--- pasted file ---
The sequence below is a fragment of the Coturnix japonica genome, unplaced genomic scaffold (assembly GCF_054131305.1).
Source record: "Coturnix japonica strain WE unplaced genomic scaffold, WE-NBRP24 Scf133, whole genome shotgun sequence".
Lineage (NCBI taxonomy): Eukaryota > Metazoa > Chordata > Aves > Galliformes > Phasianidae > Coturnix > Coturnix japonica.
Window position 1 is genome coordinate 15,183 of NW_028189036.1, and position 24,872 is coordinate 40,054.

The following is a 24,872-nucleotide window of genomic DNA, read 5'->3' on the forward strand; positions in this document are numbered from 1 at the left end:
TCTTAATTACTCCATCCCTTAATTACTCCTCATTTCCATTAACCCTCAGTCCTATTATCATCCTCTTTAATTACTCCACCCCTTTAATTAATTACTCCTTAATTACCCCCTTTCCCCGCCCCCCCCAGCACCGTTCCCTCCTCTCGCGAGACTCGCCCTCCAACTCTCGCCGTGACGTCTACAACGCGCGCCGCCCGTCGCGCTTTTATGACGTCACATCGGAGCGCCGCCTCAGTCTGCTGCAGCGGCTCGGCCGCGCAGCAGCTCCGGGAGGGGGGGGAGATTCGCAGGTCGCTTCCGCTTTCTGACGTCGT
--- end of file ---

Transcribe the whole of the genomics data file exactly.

The sequence below is a fragment of the Coturnix japonica genome, unplaced genomic scaffold (assembly GCF_054131305.1).
Source record: "Coturnix japonica strain WE unplaced genomic scaffold, WE-NBRP24 Scf133, whole genome shotgun sequence".
Lineage (NCBI taxonomy): Eukaryota > Metazoa > Chordata > Aves > Galliformes > Phasianidae > Coturnix > Coturnix japonica.
Window position 1 is genome coordinate 15,183 of NW_028189036.1, and position 24,872 is coordinate 40,054.

The following is a 24,872-nucleotide window of genomic DNA, read 5'->3' on the forward strand; positions in this document are numbered from 1 at the left end:
TCTTAATTACTCCATCCCTTAATTACTCCTCATTTCCATTAACCCTCAGTCCTATTATCATCCTCTTTAATTACTCCACCCCTTTAATTAATTACTCCTTAATTACCCCCTTTCCCCGCCCCCCCCAGCACCGTTCCCTCCTCTCGCGAGACTCGCCCTCCAACTCTCGCCGTGACGTCTACAACGCGCGCCGCCCGTCGCGCTTTTATGACGTCACATCGGAGCGCCGCCTCAGTCTGCTGCAGCGGCTCGGCCGCGCAGCAGCTCCGGGAGGGGGGGGAGATTCGCAGGTCGCTTCCGCTTTCTGACGTCGT